DDelia Whitbread is a practising stained glass designer and maker in both the public and private field. She has a first degree in English and Sociology from the University of York. After teaching English abroad in the Far East and in London for some years, Delia retrained in etching and painting. In 1987 she completed an HnD course at Chelsea School of Art in Mural Design (specialising in stained glass). From 1987 to 1989 she attended the Royal College of Art as a student in the Visual Islamic and Traditional Art Department studying sacred geometry and iconography.
Delia began practising as a stained glass artist, whilst also teaching architectural glass part time at Roehampton, University of Surrey in 1990. In 2008 Delia was awarded a PhD in the Department of Glass and Ceramics at the University of Sunderland. Her research involved the translation of stained glass design to digital media in order to create a large-scale facsimile of a rose window. She used the world wide web to co-ordinate a collaboratively designed rose window for a contemporary projection. The window celebrated images of female figures and a pilot project was created by 17 artists working together on line and submitting designs for discussion and approval.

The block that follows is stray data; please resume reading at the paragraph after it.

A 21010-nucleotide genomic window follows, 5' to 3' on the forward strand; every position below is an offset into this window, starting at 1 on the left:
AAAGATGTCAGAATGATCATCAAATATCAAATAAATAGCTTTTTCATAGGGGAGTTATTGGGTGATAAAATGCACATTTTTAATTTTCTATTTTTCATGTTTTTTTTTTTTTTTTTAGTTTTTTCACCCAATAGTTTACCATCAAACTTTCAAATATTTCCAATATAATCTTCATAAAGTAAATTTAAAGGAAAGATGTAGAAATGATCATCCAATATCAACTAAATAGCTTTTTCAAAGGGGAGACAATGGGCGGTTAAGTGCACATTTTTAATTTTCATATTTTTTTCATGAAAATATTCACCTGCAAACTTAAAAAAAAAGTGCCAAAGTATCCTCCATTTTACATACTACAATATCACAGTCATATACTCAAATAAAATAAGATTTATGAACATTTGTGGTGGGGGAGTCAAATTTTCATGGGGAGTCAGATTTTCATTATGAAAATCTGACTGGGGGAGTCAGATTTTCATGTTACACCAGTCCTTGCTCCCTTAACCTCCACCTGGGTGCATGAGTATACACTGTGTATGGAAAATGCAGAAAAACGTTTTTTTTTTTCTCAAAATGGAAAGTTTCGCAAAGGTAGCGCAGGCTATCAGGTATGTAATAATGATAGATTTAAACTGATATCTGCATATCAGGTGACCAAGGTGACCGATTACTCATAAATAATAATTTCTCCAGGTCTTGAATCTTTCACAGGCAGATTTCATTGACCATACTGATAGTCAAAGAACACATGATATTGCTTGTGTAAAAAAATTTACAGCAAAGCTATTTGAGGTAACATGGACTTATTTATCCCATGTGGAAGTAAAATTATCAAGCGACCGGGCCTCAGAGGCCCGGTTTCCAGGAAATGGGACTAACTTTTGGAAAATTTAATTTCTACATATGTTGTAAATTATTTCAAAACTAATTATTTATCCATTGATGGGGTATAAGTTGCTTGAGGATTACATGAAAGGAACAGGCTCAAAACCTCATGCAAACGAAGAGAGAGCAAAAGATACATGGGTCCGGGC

Her most recent church commission, the Sacred Heart Window for St. Columba’s Church, South Croydon was installed in November 2011. She says:
In my decorative glasswork I often use a strong formal geometric element. I enjoy making abstract work that uses line and form to create balance with movement – this involves working both with, and against, the tyranny of symmetry. However in narrative work I prefer the medieval figurative tradition of strong colour and distinctive stylized graphic imagery.
For unusual stained glass in a variety of styles suitable for either domestic, commercial or religious environments, Delia offers a professional service in full consultation with the client. She has considerable knowledge of different cultural and religious traditions and draws on her knowledge of sacred geometry and medieval glass for much of her inspiration. She employs a variety of techniques – appliqué, traditional leading, painting and staining, sandblasting and acid etching.
Delia moved to Bristol in 2011 and has a studio in Stokes Croft.